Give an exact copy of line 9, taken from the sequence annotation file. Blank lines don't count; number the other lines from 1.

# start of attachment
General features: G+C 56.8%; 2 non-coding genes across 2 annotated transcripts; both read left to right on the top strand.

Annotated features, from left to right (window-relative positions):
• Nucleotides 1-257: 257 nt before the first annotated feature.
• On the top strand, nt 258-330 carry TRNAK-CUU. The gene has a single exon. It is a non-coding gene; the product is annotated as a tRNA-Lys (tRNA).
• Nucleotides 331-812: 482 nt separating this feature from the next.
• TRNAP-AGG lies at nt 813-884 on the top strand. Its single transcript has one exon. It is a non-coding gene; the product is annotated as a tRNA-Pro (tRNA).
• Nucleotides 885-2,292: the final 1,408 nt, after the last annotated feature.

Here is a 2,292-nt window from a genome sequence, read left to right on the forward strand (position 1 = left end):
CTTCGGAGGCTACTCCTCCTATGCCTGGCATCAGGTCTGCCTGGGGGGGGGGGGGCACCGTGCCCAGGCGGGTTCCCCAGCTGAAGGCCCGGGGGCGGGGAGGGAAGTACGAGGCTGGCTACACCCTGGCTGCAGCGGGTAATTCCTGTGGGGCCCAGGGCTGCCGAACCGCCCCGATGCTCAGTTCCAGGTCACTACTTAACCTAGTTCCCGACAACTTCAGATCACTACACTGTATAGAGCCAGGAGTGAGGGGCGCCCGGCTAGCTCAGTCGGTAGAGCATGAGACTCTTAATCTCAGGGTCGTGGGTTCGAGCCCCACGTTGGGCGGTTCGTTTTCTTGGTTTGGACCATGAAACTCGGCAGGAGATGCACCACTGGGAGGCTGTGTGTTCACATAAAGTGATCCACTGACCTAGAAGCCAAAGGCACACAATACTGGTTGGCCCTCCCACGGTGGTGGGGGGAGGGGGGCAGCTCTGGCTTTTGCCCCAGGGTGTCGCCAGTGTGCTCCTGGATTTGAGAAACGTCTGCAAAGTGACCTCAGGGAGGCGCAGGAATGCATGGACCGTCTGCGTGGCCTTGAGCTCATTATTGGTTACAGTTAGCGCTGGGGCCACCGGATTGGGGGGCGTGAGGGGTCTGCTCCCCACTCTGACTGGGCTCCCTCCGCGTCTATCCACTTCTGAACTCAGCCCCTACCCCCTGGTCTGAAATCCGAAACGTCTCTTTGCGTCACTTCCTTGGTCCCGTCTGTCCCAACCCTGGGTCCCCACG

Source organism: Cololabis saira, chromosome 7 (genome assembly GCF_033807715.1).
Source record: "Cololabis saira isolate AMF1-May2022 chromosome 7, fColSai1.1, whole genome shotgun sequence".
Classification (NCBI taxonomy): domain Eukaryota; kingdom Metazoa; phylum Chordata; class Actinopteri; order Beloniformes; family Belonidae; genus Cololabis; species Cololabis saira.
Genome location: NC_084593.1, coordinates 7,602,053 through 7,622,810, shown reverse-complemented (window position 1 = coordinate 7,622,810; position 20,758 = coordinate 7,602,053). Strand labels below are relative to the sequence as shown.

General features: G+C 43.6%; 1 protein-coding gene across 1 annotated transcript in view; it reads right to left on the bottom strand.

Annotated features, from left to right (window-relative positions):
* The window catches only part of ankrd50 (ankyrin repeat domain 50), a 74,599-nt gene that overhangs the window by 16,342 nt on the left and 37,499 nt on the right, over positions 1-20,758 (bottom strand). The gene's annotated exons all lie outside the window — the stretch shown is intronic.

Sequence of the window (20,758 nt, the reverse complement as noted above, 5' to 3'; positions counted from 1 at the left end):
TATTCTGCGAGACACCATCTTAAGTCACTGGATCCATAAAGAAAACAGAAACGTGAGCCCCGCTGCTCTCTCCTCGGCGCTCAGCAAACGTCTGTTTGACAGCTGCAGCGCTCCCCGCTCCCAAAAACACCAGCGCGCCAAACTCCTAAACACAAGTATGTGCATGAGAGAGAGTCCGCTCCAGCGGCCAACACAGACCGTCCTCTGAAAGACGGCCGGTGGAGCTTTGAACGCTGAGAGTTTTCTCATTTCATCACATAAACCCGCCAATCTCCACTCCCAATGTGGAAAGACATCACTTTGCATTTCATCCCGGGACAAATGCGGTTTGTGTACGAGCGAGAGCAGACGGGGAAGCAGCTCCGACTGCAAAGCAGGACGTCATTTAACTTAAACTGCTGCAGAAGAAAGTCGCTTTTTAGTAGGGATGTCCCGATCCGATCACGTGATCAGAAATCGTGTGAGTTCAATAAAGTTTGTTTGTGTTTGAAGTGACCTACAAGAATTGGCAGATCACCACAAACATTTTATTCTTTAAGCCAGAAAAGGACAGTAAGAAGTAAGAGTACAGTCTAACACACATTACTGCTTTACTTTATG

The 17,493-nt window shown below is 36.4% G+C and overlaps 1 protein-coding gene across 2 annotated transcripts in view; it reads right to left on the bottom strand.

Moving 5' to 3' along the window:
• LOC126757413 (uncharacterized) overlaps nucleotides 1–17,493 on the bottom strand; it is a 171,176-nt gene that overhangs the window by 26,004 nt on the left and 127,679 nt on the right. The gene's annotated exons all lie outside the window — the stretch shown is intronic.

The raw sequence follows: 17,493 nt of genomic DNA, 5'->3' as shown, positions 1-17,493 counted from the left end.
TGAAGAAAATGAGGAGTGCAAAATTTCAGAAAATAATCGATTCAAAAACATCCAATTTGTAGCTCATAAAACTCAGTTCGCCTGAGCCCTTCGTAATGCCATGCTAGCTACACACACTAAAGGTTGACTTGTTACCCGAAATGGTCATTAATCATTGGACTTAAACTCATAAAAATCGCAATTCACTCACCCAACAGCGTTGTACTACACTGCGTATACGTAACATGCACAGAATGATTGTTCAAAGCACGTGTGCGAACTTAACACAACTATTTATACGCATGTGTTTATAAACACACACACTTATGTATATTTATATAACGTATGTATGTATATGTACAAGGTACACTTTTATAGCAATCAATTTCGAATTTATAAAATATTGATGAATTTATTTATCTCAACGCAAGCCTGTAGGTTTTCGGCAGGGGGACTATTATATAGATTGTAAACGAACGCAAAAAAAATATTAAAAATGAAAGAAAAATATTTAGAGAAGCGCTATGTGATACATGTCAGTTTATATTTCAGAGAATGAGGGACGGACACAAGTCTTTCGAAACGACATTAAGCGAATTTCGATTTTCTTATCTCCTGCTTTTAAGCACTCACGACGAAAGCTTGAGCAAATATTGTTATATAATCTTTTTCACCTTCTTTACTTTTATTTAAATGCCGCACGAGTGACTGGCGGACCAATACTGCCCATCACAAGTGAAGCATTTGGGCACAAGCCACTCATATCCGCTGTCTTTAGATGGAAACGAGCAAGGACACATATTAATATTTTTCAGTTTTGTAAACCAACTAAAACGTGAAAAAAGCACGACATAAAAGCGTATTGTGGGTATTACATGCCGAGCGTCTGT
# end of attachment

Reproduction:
CTTCGGAGGCTACTCCTCCTATGCCTGGCATCAGGTCTGCCTGGGGGGGGGGGGGCACCGTGCCCAGGCGGGTTCCCCAGCTGAAGGCCCGGGGGCGGGGAGGGAAGTACGAGGCTGGCTACACCCTGGCTGCAGCGGGTAATTCCTGTGGGGCCCAGGGCTGCCGAACCGCCCCGATGCTCAGTTCCAGGTCACTACTTAACCTAGTTCCCGACAACTTCAGATCACTACACTGTATAGAGCCAGGAGTGAGGGGCGCCCGGCTAGCTCAGTCGGTAGAGCATGAGACTCTTAATCTCAGGGTCGTGGGTTCGAGCCCCACGTTGGGCGGTTCGTTTTCTTGGTTTGGACCATGAAACTCGGCAGGAGATGCACCACTGGGAGGCTGTGTGTTCACATAAAGTGATCCACTGACCTAGAAGCCAAAGGCACACAATACTGGTTGGCCCTCCCACGGTGGTGGGGGGAGGGGGGCAGCTCTGGCTTTTGCCCCAGGGTGTCGCCAGTGTGCTCCTGGATTTGAGAAACGTCTGCAAAGTGACCTCAGGGAGGCGCAGGAATGCATGGACCGTCTGCGTGGCCTTGAGCTCATTATTGGTTACAGTTAGCGCTGGGGCCACCGGATTGGGGGGCGTGAGGGGTCTGCTCCCCACTCTGACTGGGCTCCCTCCGCGTCTATCCACTTCTGAACTCAGCCCCTACCCCCTGGTCTGAAATCCGAAACGTCTCTTTGCGTCACTTCCTTGGTCCCGTCTGTCCCAACCCTGGGTCCCCACG